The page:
First, critical thinking is not confined to philosophy, though philosophy refines very well critical thinking skills.

Second, it is almost certain that philosophy majors do not have the specialized skills that science or computer science majors have. That means it takes longer, everything else equal, to train them in some area which needs those specialized skills.

Third, though philosophy trains individuals to think sharper, it may not necessarily be the cause of people being sharp. That could be due to many factors such as being in an environment that fosters critical thinking or being intelligent.

I don’t mean to spoil the praises but subjects don’t cause anything by being subjects. People interact with knowledge in all sorts of ways, and it may foster or not foster critical thinking, philosophy or not.Report

harry b
4 years ago

Thanks for the link Justin.

On one of Alo’s points. I think that many disciplines (in and out of the humanities) promise to teach critical thinking. I also think that Philosophy has valuable intellectual resources that you can’t get elsewhere and that, in particular that you can’t get elsewhere in the humanities. But the big question is — do we actually teach these things? That’s why, in my speech, I talked about instructional strategies. The promises of any major are empty unless the faculty are actually living up the promise of making the learning happen. To be honest, I think the bar is low at most universities and colleges. The good news is that, if I am right, we can make philosophy a more appealing and valuable major by attending carefully and systematically to improving our instruction.Report

Harold T.
Harold T.
4 years ago

Speaking as an old man, an APA member, who got seriously interested in philosophy outside the academy after studying physics at a graduate level, and who first spent about seven years working in academic publishing, and then worked for 30 years in financial IT before being laid off at age 62, at that point considered utterly worthless in the tech marketplace, I can say that virtually *nobody* in the business world *really* gives a sh– about critical thinking, writing, breadth of knowledge or general intellectual ability in practice. And no thirty-something who’s hiring is looking for any people who can think outside the box who weren’t fortunate enough to go to Hah-vud or start a business in their garage or some such. The one percent of the one percent & all that…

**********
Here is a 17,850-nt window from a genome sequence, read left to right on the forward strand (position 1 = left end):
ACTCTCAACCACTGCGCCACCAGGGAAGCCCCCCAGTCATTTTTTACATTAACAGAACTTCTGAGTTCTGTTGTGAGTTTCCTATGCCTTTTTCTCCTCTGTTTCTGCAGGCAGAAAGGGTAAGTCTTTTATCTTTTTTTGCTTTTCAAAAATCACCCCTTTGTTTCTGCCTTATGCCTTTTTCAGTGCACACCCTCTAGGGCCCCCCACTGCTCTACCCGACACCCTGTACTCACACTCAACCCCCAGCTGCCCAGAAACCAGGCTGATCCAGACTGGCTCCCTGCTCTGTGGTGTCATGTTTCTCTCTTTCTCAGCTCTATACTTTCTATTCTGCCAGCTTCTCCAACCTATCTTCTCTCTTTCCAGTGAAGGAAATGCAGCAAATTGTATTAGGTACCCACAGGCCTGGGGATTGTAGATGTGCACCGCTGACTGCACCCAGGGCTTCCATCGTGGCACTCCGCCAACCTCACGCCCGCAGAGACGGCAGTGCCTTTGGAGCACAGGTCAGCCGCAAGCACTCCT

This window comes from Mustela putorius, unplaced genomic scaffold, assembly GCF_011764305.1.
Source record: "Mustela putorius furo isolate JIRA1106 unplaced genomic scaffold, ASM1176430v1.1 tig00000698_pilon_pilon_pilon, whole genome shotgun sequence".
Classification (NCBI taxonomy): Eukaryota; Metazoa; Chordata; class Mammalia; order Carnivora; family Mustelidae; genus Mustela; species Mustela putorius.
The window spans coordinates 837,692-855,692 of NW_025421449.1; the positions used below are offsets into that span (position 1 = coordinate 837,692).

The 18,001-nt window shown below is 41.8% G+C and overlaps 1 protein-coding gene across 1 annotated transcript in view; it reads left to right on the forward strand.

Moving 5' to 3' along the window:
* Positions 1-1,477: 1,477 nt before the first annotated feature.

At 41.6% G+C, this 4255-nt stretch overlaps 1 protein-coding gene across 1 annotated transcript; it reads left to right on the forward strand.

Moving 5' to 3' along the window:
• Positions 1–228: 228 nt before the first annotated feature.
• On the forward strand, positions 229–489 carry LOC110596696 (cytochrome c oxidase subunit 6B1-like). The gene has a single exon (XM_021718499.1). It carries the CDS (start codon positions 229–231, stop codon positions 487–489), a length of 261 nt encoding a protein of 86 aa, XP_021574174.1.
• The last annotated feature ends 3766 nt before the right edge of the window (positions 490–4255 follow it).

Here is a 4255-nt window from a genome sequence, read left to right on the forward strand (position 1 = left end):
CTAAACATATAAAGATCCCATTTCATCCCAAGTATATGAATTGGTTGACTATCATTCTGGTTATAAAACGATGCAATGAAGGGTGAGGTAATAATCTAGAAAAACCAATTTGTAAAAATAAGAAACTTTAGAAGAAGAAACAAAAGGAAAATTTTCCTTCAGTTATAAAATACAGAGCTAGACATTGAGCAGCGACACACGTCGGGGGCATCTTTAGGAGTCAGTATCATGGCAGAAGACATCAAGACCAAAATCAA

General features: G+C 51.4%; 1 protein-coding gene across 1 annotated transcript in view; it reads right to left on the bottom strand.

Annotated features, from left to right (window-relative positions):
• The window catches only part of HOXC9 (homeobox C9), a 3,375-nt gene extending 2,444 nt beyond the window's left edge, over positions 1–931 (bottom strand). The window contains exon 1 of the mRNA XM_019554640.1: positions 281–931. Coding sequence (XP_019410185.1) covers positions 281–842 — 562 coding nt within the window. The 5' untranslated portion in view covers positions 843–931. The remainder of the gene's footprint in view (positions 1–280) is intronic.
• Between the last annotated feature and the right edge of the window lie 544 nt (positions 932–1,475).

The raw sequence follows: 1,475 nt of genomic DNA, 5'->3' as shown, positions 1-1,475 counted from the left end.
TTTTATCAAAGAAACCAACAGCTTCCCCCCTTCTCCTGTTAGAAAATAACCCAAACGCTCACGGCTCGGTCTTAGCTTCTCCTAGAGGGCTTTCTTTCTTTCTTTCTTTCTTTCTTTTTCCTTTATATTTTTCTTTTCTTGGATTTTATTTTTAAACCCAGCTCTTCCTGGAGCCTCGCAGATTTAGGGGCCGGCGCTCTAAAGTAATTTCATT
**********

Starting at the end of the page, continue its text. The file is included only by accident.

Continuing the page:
In *principle* (heh heh) philosophical ‘training’ should be seen as useful to employers. But practice reigns, while principle curls up and dies.Report

stillrambling
stillrambling
4 years ago

These articles come out on a regular basis, and I have often pointed my students to them. However, I have stopped doing so for a simple reason: they are all just combinations of anecdotal fallacies and wishful thinking. True, all of these things *should* be important. But, out of growing concern for my students, and my own curiosity (I’m a first generation college student, and have worked lots of jobs outside of the academy), I recently did some research in the typical realms I’ve always told my students love philosophy majors. IT–particularly Google–after looking at over 1000 job descriptions, I did not find a single one (aside from internships) that did not require either a law degree, an MBA, a CPA, X years programming experience/knowledge of programming languages/computer science degree/etc. NGOs, non-profits, gov., organizing: after looking at over 2000 job descriptions (yes, I clearly felt a combination of obsession, guilt at potentially lying to my students all these years, and existential fear at our apparent uselessness in the eyes of so many), I did not find a single one (aside from internships) that did not require any of the above, or X years experience abroad, engineering degrees (of various sorts), finance, foreign policy, economics, statistics, etc. Indeed, of the dozens of majors that I tracked while looking through general jobs, I *never* *once* came across the word “philosophy” anywhere–save when a company was flaccidly trying to describe what it hopes to do, but never in a qualification capacity. I contacted several people much more advanced in the career, my old placement officer at my R1 school, and others who know the industry better than me–and who often share such articles on facebook. I asked them where/how people find the jobs thus described, because I have never seen in any of these articles a pathway to getting that excellent job that validates it in the eyes of money and family. I swear that not one of them ever got back to me, although each promised that they would. Therefore, while I absolutely wish that our ever-technocratic world valued the skills described in these once-a-month articles about “Think Philosophy Is Useless? Think Again!”, and while I absolutely agree that whenever someone hires a phil major (et al), they are likely pleasantly surprised, there seems no increased interest in them.